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© Ugur Akinci
Imagine you have a long list of first and last names, both of them saved in the same cell.
Your client has asked you to extract the first and last names and list them in adjacent columns. How would you do that easily and quickly, with a single formula?
Step 1: Extracting the First Name
Select cell C2 and where we would like MS Excel to accomplish the following:
“Find the first SPACE in the combined name, select and extract all the letters to the LEFT of it and display it here.”
For that we need to use the LEFT function.
But how would Excel know where the SPACE is? For that, we use the FIND function. Thus our finished compound function would have both the LEFT and FIND functions in it.
Here it is:
In plain language, this is what this formula says:
“Go to cell B2. Find the space. Then take all the text to the left of that space and display it.”
The result is good:
Step 2: Extracting the Last Name
CAUTION: this step is tricky
So how do we extract the last name and display it in cell D2? By using a similar formula, but one made by the RIGHT function, right?
No. You can’t just copy the first formula and replace “LEFT” with “RIGHT.” It won’t work. Because if you do that you’ll get the first letter of the last name chopped off:
QUESTION: Why does this mishap happen?
ANSWER: The FIND function searches only from left to right.
(1) To compensate for that built-in error, we will use the LEN function to first find the LENGTH of a text string.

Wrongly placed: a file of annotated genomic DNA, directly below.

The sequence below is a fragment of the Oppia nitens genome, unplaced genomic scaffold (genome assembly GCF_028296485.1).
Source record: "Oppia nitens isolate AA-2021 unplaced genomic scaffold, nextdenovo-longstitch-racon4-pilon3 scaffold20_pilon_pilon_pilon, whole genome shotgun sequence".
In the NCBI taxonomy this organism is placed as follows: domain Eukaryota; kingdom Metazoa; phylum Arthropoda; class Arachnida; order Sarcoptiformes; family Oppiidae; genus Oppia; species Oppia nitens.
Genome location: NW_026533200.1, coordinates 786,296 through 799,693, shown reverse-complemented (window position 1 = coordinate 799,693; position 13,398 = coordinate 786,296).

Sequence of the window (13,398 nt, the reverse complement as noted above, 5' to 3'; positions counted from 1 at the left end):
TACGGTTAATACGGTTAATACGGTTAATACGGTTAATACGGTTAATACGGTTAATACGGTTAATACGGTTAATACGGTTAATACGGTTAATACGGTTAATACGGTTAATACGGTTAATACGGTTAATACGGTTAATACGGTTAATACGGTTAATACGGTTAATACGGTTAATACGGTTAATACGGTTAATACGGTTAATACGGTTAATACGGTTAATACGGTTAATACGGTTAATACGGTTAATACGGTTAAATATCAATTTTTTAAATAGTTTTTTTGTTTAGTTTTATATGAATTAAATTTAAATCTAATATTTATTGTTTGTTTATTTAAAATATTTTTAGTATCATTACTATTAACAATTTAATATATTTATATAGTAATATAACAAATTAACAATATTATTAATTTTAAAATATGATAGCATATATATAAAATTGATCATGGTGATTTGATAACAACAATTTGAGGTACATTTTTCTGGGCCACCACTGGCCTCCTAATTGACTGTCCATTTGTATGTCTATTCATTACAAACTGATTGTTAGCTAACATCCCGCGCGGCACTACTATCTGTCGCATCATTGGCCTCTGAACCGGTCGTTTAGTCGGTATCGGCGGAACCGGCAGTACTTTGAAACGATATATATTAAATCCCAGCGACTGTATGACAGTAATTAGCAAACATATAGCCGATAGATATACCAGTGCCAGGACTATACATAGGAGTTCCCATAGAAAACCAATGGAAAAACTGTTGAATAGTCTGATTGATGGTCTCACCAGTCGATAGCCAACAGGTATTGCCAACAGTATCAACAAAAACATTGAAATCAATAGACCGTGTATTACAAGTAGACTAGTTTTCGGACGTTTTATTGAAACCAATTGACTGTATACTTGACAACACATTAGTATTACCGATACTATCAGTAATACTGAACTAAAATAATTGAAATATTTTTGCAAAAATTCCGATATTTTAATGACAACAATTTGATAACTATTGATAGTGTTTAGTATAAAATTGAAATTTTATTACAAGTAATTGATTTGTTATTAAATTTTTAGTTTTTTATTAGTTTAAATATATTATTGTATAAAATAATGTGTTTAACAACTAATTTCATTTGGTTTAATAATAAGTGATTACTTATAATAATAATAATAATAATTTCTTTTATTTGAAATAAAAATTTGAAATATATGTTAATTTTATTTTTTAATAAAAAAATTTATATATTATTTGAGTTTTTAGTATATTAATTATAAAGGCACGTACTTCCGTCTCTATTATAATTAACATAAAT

=LEN(B2) finds the length of the string in B2, which in this case is 13 including the SPACE.
But we don’t want the whole length. We want the length of only the last name. Thus we need to SUBTRACT something from this length. And that “something” is found by the FIND function.
Yet before we can even use the FIND function, we need to substitute the SPACE in the name with a character, let’s say with the percentage character “%”.
(2) And for that, we use SUBSTITUTE function:
This says “replace all spaces in cell B2 string with “%” character“.
(3) Now we can use FIND to find the “%” character:
(4) This is what we will subtract from the overall length of the string:
This will give is the correct length of the last name.
(5) Now all we have to do is read that many characters from the RIGHT of the string and display them:
This gives us the correct last name:
To apply these formulas to the rest of the names, just double-click their respective BLACK SQUARES or drag the formulas down their respective columns: